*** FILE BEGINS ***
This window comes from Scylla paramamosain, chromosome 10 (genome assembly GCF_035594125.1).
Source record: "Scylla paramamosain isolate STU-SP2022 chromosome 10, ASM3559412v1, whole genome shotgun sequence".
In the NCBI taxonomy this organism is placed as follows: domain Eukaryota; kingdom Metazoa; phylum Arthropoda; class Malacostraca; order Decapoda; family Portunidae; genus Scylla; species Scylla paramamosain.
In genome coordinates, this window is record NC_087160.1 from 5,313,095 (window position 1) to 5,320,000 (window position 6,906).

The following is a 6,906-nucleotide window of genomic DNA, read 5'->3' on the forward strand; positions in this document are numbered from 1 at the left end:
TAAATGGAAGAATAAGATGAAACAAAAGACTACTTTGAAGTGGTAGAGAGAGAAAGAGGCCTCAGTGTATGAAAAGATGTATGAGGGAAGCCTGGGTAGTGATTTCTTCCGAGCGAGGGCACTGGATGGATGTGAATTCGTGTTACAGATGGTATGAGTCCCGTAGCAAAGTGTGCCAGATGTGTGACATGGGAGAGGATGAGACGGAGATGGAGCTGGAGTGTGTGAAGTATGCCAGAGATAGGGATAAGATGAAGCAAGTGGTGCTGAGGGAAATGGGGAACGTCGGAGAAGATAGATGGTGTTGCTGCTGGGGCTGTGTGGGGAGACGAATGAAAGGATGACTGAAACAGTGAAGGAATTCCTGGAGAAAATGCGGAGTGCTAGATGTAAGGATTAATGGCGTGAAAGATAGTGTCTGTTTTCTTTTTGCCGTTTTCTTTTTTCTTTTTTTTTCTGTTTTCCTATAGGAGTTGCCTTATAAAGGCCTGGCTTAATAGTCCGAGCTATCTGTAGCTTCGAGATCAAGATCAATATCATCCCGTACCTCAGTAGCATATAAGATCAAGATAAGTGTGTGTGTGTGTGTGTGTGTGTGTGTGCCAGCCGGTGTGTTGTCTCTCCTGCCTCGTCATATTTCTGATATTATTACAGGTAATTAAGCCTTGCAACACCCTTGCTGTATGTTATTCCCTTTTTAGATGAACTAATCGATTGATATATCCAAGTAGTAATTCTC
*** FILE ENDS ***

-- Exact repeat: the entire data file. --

This window comes from Scylla paramamosain, chromosome 10 (genome assembly GCF_035594125.1).
Source record: "Scylla paramamosain isolate STU-SP2022 chromosome 10, ASM3559412v1, whole genome shotgun sequence".
In the NCBI taxonomy this organism is placed as follows: domain Eukaryota; kingdom Metazoa; phylum Arthropoda; class Malacostraca; order Decapoda; family Portunidae; genus Scylla; species Scylla paramamosain.
In genome coordinates, this window is record NC_087160.1 from 5,313,095 (window position 1) to 5,320,000 (window position 6,906).

The following is a 6,906-nucleotide window of genomic DNA, read 5'->3' on the forward strand; positions in this document are numbered from 1 at the left end:
TAAATGGAAGAATAAGATGAAACAAAAGACTACTTTGAAGTGGTAGAGAGAGAAAGAGGCCTCAGTGTATGAAAAGATGTATGAGGGAAGCCTGGGTAGTGATTTCTTCCGAGCGAGGGCACTGGATGGATGTGAATTCGTGTTACAGATGGTATGAGTCCCGTAGCAAAGTGTGCCAGATGTGTGACATGGGAGAGGATGAGACGGAGATGGAGCTGGAGTGTGTGAAGTATGCCAGAGATAGGGATAAGATGAAGCAAGTGGTGCTGAGGGAAATGGGGAACGTCGGAGAAGATAGATGGTGTTGCTGCTGGGGCTGTGTGGGGAGACGAATGAAAGGATGACTGAAACAGTGAAGGAATTCCTGGAGAAAATGCGGAGTGCTAGATGTAAGGATTAATGGCGTGAAAGATAGTGTCTGTTTTCTTTTTGCCGTTTTCTTTTTTCTTTTTTTTTCTGTTTTCCTATAGGAGTTGCCTTATAAAGGCCTGGCTTAATAGTCCGAGCTATCTGTAGCTTCGAGATCAAGATCAATATCATCCCGTACCTCAGTAGCATATAAGATCAAGATAAGTGTGTGTGTGTGTGTGTGTGTGTGTGTGCCAGCCGGTGTGTTGTCTCTCCTGCCTCGTCATATTTCTGATATTATTACAGGTAATTAAGCCTTGCAACACCCTTGCTGTATGTTATTCCCTTTTTAGATGAACTAATCGATTGATATATCCAAGTAGTAATTCTC